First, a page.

Wearables are growing up. They’re transitioning from fun, trendy gadgets to real, useful technology. A wearable computer, or “wearable,” is a computer worn on the body to enable mobility and hands-free/eye-free activities. Contrary to popular belief, wearables are not all watches, there are actually three different styles: monocular, immersive, and wrist-worn. A Monocular is a wearable in the form of glasses (i.e. Google Glass), and is used to give the user information for on the spot decision making. The second type, immersive, is also wearable in the form of glass (i.e. Epson Moverio), however they are usually more bulky and are used to give the user full-vision augmented reality. Last but not least, is probably the most common, the wrist-worn. A wrist-worn wearable (i.e. Apple Watch) can be used for many different applications and is instrumental for fast, organized communication.
This upswing in wearables is not just a brief trend. The number of internet connected devices are expected to grow from 1 billion now to 26 billion by 2020. Companies are actively working to make wearables more useful and transparent with everyday clothing to increase their popularity. Now that we’ve established what wearables are and how they are growing, it’s time to understand how they’re being used in both the consumer and corporate world.
In your everyday life, you’ve likely seen wearables predominantly being used for sports and fitness-related activities. For example, the Fitbit’s activity-tracking bands track how many steps you take, how many calories you burn, how long you sleep, your heart rate and other health and wellness statistics. While fitness-tracking wearables are extremely popular for consumers, user interest in the device usually fades after the three-to-four month honeymoon period.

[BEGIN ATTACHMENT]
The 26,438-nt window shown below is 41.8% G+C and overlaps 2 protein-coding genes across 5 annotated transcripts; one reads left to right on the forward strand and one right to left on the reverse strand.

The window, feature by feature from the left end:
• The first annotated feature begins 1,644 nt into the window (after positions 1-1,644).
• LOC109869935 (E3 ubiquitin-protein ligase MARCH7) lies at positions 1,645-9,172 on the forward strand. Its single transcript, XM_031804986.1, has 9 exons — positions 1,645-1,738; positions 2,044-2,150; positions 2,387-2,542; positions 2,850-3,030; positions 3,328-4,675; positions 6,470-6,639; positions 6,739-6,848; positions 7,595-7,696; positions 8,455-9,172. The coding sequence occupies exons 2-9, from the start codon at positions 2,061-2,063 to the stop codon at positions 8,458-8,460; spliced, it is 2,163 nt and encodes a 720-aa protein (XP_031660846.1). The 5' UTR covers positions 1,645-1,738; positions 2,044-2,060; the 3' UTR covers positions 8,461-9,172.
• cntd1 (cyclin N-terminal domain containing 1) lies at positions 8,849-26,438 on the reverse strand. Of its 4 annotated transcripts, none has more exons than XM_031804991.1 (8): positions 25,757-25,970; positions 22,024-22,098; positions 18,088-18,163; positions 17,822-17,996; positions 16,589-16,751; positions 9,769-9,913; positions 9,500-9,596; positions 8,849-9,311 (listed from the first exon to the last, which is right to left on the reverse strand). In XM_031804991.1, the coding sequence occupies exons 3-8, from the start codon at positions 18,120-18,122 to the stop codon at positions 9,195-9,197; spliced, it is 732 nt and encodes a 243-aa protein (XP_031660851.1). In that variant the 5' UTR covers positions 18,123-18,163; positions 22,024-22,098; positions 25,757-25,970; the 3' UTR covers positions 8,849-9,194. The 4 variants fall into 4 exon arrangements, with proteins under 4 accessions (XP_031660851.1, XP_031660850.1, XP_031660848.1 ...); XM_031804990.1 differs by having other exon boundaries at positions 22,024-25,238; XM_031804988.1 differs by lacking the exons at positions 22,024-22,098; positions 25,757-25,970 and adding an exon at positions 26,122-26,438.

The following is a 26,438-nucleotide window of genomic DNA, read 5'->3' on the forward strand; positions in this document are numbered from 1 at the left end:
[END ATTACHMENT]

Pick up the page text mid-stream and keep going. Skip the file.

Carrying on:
In the corporate world, wearables are taking on bigger and more vital roles in companies every day. For example, a monocular device like Google Glass is used by a manager in a YoYo manufacturing plant to provide instant inventory information, cutting out hours of tedious work that would be necessary without the wearable.
The military is also capitalizing on the functionality of wearables by using wrist-worn devices to keep track of soldier’s vital statistics such as heart rate or hydration levels. The military is even using monocular wearables to improve aim and provide soldiers a 360º view of the battlefield.
However, with this enormous increase of wearables in the workplace, it is necessary to have policies in place to monitor how their wearables are being used and make sure they’re secure. A hospital, for example, needs to ensure patient records cannot be easily accessed or hacked by people not authorized to that information. Wearable technology is so new, there are still a lot of bugs that need to be worked out. Seventy-five percent of apps across all wearable platforms fail basic security tests. This is alarming, because security is of utmost importance.
Due to these risks, companies need a policy outlining the following:
With all that in mind, mindWireless is ahead of the wearables eight ball in establishing these policies. With mindWireless’ SMART Technology Platform, a company can monitor both mobile devices and their connected wearables, help implement bulk deployments of tablets and wearables to create workplace efficiencies and support end users with new technologies implemented by our clients. The world of wearables is taking off – stay informed, stay current and stay safe. Contact us for more information and to see how we can help you today!